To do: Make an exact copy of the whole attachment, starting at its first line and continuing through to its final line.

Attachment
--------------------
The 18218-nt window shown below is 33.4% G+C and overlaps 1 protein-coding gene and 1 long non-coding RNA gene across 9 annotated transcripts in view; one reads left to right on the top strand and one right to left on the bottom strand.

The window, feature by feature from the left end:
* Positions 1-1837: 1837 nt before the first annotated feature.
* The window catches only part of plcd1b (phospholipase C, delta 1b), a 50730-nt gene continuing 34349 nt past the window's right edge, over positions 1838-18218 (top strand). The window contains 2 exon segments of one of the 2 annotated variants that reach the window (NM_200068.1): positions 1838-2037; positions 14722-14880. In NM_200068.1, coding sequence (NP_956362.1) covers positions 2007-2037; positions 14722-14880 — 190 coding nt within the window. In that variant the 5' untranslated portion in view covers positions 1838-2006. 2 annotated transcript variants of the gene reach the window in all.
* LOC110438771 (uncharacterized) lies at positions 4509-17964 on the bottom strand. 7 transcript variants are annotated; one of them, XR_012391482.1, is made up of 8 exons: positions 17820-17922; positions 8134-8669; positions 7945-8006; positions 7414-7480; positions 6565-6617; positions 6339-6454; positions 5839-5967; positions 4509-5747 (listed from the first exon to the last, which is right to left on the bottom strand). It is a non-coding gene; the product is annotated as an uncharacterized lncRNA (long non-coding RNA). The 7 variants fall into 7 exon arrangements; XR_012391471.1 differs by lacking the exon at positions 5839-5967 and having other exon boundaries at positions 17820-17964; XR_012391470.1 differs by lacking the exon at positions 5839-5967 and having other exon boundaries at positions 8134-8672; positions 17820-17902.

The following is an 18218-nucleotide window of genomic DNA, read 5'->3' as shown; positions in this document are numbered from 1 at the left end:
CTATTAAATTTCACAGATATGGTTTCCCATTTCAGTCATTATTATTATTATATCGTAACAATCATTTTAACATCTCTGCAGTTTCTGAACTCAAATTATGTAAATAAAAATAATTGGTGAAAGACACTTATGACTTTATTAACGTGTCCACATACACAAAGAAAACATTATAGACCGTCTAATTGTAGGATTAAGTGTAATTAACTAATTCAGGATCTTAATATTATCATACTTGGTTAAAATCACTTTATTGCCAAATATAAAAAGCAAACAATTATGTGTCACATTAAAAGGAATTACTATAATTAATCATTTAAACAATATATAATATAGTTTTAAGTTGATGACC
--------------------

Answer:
The 18218-nt window shown below is 33.4% G+C and overlaps 1 protein-coding gene and 1 long non-coding RNA gene across 9 annotated transcripts in view; one reads left to right on the top strand and one right to left on the bottom strand.

The window, feature by feature from the left end:
* Positions 1-1837: 1837 nt before the first annotated feature.
* The window catches only part of plcd1b (phospholipase C, delta 1b), a 50730-nt gene continuing 34349 nt past the window's right edge, over positions 1838-18218 (top strand). The window contains 2 exon segments of one of the 2 annotated variants that reach the window (NM_200068.1): positions 1838-2037; positions 14722-14880. In NM_200068.1, coding sequence (NP_956362.1) covers positions 2007-2037; positions 14722-14880 — 190 coding nt within the window. In that variant the 5' untranslated portion in view covers positions 1838-2006. 2 annotated transcript variants of the gene reach the window in all.
* LOC110438771 (uncharacterized) lies at positions 4509-17964 on the bottom strand. 7 transcript variants are annotated; one of them, XR_012391482.1, is made up of 8 exons: positions 17820-17922; positions 8134-8669; positions 7945-8006; positions 7414-7480; positions 6565-6617; positions 6339-6454; positions 5839-5967; positions 4509-5747 (listed from the first exon to the last, which is right to left on the bottom strand). It is a non-coding gene; the product is annotated as an uncharacterized lncRNA (long non-coding RNA). The 7 variants fall into 7 exon arrangements; XR_012391471.1 differs by lacking the exon at positions 5839-5967 and having other exon boundaries at positions 17820-17964; XR_012391470.1 differs by lacking the exon at positions 5839-5967 and having other exon boundaries at positions 8134-8672; positions 17820-17902.

The following is an 18218-nucleotide window of genomic DNA, read 5'->3' as shown; positions in this document are numbered from 1 at the left end:
CTATTAAATTTCACAGATATGGTTTCCCATTTCAGTCATTATTATTATTATATCGTAACAATCATTTTAACATCTCTGCAGTTTCTGAACTCAAATTATGTAAATAAAAATAATTGGTGAAAGACACTTATGACTTTATTAACGTGTCCACATACACAAAGAAAACATTATAGACCGTCTAATTGTAGGATTAAGTGTAATTAACTAATTCAGGATCTTAATATTATCATACTTGGTTAAAATCACTTTATTGCCAAATATAAAAAGCAAACAATTATGTGTCACATTAAAAGGAATTACTATAATTAATCATTTAAACAATATATAATATAGTTTTAAGTTGATGACC